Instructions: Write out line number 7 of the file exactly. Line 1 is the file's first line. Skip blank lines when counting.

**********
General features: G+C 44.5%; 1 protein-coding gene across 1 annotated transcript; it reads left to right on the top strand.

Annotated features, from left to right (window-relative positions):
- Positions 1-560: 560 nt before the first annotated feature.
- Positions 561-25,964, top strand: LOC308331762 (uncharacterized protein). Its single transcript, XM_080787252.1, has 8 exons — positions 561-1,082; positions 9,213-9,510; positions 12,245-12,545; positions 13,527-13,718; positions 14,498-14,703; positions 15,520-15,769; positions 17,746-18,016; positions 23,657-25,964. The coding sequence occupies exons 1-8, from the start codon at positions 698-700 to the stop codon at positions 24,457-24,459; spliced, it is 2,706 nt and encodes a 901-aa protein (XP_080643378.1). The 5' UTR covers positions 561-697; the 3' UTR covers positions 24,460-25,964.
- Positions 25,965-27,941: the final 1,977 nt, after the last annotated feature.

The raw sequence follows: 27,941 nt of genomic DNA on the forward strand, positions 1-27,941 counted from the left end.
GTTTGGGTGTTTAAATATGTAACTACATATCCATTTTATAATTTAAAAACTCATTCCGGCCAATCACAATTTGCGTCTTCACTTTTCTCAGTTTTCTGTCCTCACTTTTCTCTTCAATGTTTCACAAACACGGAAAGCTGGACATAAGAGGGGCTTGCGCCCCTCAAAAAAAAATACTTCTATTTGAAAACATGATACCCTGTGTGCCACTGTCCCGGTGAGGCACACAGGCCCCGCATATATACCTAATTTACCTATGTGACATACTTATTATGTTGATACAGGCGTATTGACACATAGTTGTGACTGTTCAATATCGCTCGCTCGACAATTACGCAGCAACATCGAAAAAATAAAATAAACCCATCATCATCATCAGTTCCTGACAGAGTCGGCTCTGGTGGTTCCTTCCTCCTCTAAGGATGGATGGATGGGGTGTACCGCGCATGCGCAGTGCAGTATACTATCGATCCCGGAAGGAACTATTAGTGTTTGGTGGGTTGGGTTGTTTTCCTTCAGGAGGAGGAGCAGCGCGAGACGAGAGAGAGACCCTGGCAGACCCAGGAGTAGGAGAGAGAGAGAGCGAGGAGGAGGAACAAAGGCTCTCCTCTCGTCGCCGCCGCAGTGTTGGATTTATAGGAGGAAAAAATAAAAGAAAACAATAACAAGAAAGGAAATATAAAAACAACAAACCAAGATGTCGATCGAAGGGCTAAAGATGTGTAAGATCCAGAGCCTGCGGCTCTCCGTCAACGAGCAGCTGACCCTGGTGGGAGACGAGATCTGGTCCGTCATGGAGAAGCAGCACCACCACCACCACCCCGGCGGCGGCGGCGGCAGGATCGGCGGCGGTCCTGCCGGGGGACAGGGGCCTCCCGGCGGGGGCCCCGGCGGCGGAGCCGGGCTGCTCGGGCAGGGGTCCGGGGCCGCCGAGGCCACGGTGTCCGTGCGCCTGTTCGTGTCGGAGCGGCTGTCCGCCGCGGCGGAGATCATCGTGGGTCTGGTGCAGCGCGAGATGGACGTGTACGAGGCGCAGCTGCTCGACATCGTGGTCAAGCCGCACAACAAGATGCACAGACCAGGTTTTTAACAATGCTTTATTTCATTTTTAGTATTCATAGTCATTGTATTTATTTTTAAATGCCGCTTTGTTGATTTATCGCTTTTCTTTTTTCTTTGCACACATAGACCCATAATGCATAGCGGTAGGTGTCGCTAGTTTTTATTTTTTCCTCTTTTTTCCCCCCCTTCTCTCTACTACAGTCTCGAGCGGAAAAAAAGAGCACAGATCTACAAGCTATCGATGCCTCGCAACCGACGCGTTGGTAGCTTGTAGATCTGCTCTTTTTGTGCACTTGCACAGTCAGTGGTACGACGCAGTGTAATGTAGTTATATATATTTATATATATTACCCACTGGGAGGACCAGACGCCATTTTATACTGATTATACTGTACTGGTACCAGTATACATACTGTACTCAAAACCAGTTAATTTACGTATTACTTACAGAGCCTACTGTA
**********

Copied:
GTTTGGGTGTTTAAATATGTAACTACATATCCATTTTATAATTTAAAAACTCATTCCGGCCAATCACAATTTGCGTCTTCACTTTTCTCAGTTTTCTGTCCTCACTTTTCTCTTCAATGTTTCACAAACACGGAAAGCTGGACATAAGAGGGGCTTGCGCCCCTCAAAAAAAAATACTTCTATTTGAAAACATGATACCCTGTGTGCCACTGTCCCGGTGAGGCACACAGGCCCCGCATATATACCTAATTTACCTATGTGACATACTTATTATGTTGATACAGGCGTATTGACACATAGTTGTGACTGTTCAATATCGCTCGCTCGACAATTACGCAGCAACATCGAAAAAATAAAATAAACCCATCATCATCATCAGTTCCTGACAGAGTCGGCTCTGGTGGTTCCTTCCTCCTCTAAGGATGGATGGATGGGGTGTACCGCGCATGCGCAGTGCAGTATACTATCGATCCCGGAAGGAACTATTAGTGTTTGGTGGGTTGGGTTGTTTTCCTTCAGGAGGAGGAGCAGCGCGAGACGAGAGAGAGACCCTGGCAGACCCAGGAGTAGGAGAGAGAGAGAGCGAGGAGGAGGAACAAAGGCTCTCCTCTCGTCGCCGCCGCAGTGTTGGATTTATAGGAGGAAAAAATAAAAGAAAACAATAACAAGAAAGGAAATATAAAAACAACAAACCAAGATGTCGATCGAAGGGCTAAAGATGTGTAAGATCCAGAGCCTGCGGCTCTCCGTCAACGAGCAGCTGACCCTGGTGGGAGACGAGATCTGGTCCGTCATGGAGAAGCAGCACCACCACCACCACCCCGGCGGCGGCGGCGGCAGGATCGGCGGCGGTCCTGCCGGGGGACAGGGGCCTCCCGGCGGGGGCCCCGGCGGCGGAGCCGGGCTGCTCGGGCAGGGGTCCGGGGCCGCCGAGGCCACGGTGTCCGTGCGCCTGTTCGTGTCGGAGCGGCTGTCCGCCGCGGCGGAGATCATCGTGGGTCTGGTGCAGCGCGAGATGGACGTGTACGAGGCGCAGCTGCTCGACATCGTGGTCAAGCCGCACAACAAGATGCACAGACCAGGTTTTTAACAATGCTTTATTTCATTTTTAGTATTCATAGTCATTGTATTTATTTTTAAATGCCGCTTTGTTGATTTATCGCTTTTCTTTTTTCTTTGCACACATAGACCCATAATGCATAGCGGTAGGTGTCGCTAGTTTTTATTTTTTCCTCTTTTTTCCCCCCCTTCTCTCTACTACAGTCTCGAGCGGAAAAAAAGAGCACAGATCTACAAGCTATCGATGCCTCGCAACCGACGCGTTGGTAGCTTGTAGATCTGCTCTTTTTGTGCACTTGCACAGTCAGTGGTACGACGCAGTGTAATGTAGTTATATATATTTATATATATTACCCACTGGGAGGACCAGACGCCATTTTATACTGATTATACTGTACTGGTACCAGTATACATACTGTACTCAAAACCAGTTAATTTACGTATTACTTACAGAGCCTACTGTA